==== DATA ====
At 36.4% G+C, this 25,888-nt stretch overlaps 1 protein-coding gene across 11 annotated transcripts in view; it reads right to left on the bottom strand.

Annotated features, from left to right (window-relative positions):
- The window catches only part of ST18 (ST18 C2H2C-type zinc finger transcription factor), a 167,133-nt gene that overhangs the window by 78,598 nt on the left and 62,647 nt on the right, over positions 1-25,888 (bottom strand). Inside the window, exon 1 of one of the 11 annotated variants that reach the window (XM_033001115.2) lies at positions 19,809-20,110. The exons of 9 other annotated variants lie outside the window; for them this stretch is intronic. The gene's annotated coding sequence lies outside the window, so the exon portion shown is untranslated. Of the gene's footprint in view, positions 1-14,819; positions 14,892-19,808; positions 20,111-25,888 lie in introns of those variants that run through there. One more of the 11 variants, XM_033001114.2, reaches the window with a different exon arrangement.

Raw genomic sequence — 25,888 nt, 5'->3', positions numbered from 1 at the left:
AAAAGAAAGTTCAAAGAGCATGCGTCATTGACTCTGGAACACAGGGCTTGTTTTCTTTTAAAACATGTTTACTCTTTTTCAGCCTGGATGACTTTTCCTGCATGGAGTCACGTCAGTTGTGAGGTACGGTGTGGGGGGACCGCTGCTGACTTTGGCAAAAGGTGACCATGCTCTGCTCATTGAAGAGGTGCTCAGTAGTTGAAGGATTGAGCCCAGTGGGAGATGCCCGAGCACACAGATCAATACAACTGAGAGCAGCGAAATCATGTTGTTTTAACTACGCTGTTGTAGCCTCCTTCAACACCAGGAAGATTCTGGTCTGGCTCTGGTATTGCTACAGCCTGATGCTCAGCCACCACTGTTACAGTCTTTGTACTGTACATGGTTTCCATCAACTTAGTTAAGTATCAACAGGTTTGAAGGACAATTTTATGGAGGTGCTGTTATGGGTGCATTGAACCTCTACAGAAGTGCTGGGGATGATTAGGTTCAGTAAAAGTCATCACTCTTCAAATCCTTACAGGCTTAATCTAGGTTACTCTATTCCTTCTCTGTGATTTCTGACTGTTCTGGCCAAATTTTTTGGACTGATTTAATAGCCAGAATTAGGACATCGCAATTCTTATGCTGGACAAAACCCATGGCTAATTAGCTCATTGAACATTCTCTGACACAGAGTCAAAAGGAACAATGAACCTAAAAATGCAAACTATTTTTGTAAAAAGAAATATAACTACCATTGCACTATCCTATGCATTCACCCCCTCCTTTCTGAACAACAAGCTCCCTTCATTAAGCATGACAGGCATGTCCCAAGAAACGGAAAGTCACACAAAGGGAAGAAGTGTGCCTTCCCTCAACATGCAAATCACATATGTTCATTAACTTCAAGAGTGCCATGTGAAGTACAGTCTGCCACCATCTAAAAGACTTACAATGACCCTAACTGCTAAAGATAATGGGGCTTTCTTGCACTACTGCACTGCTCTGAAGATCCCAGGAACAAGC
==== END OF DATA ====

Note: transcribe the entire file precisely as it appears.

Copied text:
At 36.4% G+C, this 25,888-nt stretch overlaps 1 protein-coding gene across 11 annotated transcripts in view; it reads right to left on the bottom strand.

Annotated features, from left to right (window-relative positions):
- The window catches only part of ST18 (ST18 C2H2C-type zinc finger transcription factor), a 167,133-nt gene that overhangs the window by 78,598 nt on the left and 62,647 nt on the right, over positions 1-25,888 (bottom strand). Inside the window, exon 1 of one of the 11 annotated variants that reach the window (XM_033001115.2) lies at positions 19,809-20,110. The exons of 9 other annotated variants lie outside the window; for them this stretch is intronic. The gene's annotated coding sequence lies outside the window, so the exon portion shown is untranslated. Of the gene's footprint in view, positions 1-14,819; positions 14,892-19,808; positions 20,111-25,888 lie in introns of those variants that run through there. One more of the 11 variants, XM_033001114.2, reaches the window with a different exon arrangement.

Raw genomic sequence — 25,888 nt, 5'->3', positions numbered from 1 at the left:
AAAAGAAAGTTCAAAGAGCATGCGTCATTGACTCTGGAACACAGGGCTTGTTTTCTTTTAAAACATGTTTACTCTTTTTCAGCCTGGATGACTTTTCCTGCATGGAGTCACGTCAGTTGTGAGGTACGGTGTGGGGGGACCGCTGCTGACTTTGGCAAAAGGTGACCATGCTCTGCTCATTGAAGAGGTGCTCAGTAGTTGAAGGATTGAGCCCAGTGGGAGATGCCCGAGCACACAGATCAATACAACTGAGAGCAGCGAAATCATGTTGTTTTAACTACGCTGTTGTAGCCTCCTTCAACACCAGGAAGATTCTGGTCTGGCTCTGGTATTGCTACAGCCTGATGCTCAGCCACCACTGTTACAGTCTTTGTACTGTACATGGTTTCCATCAACTTAGTTAAGTATCAACAGGTTTGAAGGACAATTTTATGGAGGTGCTGTTATGGGTGCATTGAACCTCTACAGAAGTGCTGGGGATGATTAGGTTCAGTAAAAGTCATCACTCTTCAAATCCTTACAGGCTTAATCTAGGTTACTCTATTCCTTCTCTGTGATTTCTGACTGTTCTGGCCAAATTTTTTGGACTGATTTAATAGCCAGAATTAGGACATCGCAATTCTTATGCTGGACAAAACCCATGGCTAATTAGCTCATTGAACATTCTCTGACACAGAGTCAAAAGGAACAATGAACCTAAAAATGCAAACTATTTTTGTAAAAAGAAATATAACTACCATTGCACTATCCTATGCATTCACCCCCTCCTTTCTGAACAACAAGCTCCCTTCATTAAGCATGACAGGCATGTCCCAAGAAACGGAAAGTCACACAAAGGGAAGAAGTGTGCCTTCCCTCAACATGCAAATCACATATGTTCATTAACTTCAAGAGTGCCATGTGAAGTACAGTCTGCCACCATCTAAAAGACTTACAATGACCCTAACTGCTAAAGATAATGGGGCTTTCTTGCACTACTGCACTGCTCTGAAGATCCCAGGAACAAGC